Best Interest Analysis
At issue in this appeal is the second prong of the statutory termination test—the best interest of the child assessment. “Although a strong presumption exists that a child's best interest is served by keeping them with their natural parents, that presumption disappears when confronted with evidence to the contrary .” In re A.I.G., 135 S.W.3d 687, 692 (Tex.App.-San Antonio 2003, no pet.). In reviewing whether termination is in a child's best interest, we resort to the nine-factor test set out in Holley v. Adams, 544 S.W.2d 367, 372 (Tex.1976). Those factors include: (1) the desires of the child; (2) the emotional and physical needs of the child now and in the future; (3) the emotional and physical danger to the child now and in the future; (4) the parenting abilities of the parties seeking custody; (5) the programs available to assist these persons; (6) the plans for the child by the parties seeking custody; (7) the stability of the home or proposed placement; (8) the acts or omissions committed by the parent which may indicate that the existing parent-child relationship is not a proper one; and (9) any excuse for the acts or omissions committed by the parent. Id. “We need not decide each of these factors against a parent to find that termination is in the child's best interest.” In re A.I.G., 135 S.W.3d at 692–93.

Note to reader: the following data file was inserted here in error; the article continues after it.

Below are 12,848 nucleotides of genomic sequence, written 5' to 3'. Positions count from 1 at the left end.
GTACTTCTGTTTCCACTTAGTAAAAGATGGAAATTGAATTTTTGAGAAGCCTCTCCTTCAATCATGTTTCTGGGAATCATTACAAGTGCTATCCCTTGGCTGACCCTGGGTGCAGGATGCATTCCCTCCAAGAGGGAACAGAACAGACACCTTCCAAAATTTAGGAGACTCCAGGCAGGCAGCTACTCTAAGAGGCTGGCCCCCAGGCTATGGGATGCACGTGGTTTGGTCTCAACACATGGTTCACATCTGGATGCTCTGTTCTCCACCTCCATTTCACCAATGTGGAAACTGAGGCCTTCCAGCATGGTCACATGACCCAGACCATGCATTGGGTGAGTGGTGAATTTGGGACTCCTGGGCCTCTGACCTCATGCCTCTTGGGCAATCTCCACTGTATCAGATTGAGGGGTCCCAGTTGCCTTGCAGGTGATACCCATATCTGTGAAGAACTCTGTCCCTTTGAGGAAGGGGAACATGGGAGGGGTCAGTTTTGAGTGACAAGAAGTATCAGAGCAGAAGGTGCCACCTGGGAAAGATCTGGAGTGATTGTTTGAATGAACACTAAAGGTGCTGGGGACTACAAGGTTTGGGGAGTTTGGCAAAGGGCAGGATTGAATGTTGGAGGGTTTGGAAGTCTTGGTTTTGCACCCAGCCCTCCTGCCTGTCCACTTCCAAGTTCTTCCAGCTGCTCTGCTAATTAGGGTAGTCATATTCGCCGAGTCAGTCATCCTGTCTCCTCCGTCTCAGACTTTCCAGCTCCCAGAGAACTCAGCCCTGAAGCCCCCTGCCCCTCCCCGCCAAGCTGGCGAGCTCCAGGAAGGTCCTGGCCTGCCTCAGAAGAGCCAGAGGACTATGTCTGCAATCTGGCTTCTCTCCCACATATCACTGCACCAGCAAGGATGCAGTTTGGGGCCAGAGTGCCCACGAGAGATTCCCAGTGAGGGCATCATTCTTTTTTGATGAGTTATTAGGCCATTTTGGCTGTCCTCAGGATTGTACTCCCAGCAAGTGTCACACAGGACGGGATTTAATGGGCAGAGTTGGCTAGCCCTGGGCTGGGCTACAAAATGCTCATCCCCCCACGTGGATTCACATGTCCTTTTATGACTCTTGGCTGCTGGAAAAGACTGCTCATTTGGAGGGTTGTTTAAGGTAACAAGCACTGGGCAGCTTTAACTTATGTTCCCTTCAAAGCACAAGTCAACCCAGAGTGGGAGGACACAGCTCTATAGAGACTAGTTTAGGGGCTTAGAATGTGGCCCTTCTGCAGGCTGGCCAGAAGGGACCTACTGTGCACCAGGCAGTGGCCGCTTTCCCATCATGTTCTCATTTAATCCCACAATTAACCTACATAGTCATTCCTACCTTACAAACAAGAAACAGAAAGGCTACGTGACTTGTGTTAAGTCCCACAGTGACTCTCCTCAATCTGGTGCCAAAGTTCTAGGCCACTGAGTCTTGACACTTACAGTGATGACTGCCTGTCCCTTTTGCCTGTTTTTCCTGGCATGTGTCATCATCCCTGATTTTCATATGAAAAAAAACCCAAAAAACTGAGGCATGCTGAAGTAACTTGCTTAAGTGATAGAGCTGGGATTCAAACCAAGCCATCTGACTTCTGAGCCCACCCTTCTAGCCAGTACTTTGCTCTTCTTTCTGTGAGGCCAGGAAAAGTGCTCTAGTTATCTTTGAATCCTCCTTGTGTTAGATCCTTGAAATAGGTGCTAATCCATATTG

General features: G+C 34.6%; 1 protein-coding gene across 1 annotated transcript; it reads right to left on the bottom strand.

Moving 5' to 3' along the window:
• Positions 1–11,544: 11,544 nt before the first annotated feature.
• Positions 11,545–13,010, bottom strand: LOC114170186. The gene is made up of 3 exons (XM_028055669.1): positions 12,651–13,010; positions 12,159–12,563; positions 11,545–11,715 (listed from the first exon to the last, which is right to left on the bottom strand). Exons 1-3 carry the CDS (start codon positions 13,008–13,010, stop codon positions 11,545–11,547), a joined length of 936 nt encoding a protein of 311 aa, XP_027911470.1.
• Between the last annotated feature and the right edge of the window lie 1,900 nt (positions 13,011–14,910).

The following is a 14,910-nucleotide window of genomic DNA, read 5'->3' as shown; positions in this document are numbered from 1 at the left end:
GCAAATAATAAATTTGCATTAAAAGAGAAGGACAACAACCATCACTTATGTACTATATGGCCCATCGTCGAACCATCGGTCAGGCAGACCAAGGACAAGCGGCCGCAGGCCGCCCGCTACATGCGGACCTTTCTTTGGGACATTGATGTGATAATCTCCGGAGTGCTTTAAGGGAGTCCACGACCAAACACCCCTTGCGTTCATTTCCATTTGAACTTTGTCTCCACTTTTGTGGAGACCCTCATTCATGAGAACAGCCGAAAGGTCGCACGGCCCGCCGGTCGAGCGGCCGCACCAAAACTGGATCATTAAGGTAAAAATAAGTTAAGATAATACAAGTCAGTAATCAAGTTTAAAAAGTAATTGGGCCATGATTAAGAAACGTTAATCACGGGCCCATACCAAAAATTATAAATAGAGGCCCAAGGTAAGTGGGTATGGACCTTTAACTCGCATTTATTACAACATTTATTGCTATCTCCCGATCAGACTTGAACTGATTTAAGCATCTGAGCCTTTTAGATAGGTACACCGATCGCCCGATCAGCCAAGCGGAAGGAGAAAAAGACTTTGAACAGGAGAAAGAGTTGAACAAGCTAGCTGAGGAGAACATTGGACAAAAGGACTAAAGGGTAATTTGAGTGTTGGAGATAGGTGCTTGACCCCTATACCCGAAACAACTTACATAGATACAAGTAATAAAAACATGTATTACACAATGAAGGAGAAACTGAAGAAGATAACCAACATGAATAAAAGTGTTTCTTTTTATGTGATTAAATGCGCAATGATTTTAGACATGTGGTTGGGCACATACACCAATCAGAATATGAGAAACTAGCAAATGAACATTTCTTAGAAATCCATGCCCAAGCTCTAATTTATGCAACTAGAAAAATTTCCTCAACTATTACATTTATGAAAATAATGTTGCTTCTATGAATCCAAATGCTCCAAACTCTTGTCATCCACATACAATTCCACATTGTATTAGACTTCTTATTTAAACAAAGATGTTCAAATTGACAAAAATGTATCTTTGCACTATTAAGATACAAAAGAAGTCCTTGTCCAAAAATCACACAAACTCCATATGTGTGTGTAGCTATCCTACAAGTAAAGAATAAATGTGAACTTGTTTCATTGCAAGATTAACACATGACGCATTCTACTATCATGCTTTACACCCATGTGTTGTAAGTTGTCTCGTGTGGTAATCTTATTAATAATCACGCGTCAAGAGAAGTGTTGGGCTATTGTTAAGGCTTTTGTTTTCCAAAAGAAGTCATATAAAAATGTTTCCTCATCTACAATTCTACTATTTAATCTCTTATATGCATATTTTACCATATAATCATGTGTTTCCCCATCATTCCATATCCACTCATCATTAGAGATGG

In reviewing the Holley factors, we cannot say that the evidence was legally or factually insufficient to justify termination of Father's parental rights. Calzada testified that the children are still too young to be able to articulate whether they wanted to stay with their Father, making factor one unhelpful in our analysis. Even where a child is attached to a parent, that factor alone is not dispositive where the parent has engaged in conduct dangerous to the child's well-being. In re W.S.M., 107 S.W.3d 772, 773 (Tex.App.-Texarkana 2003, no pet.).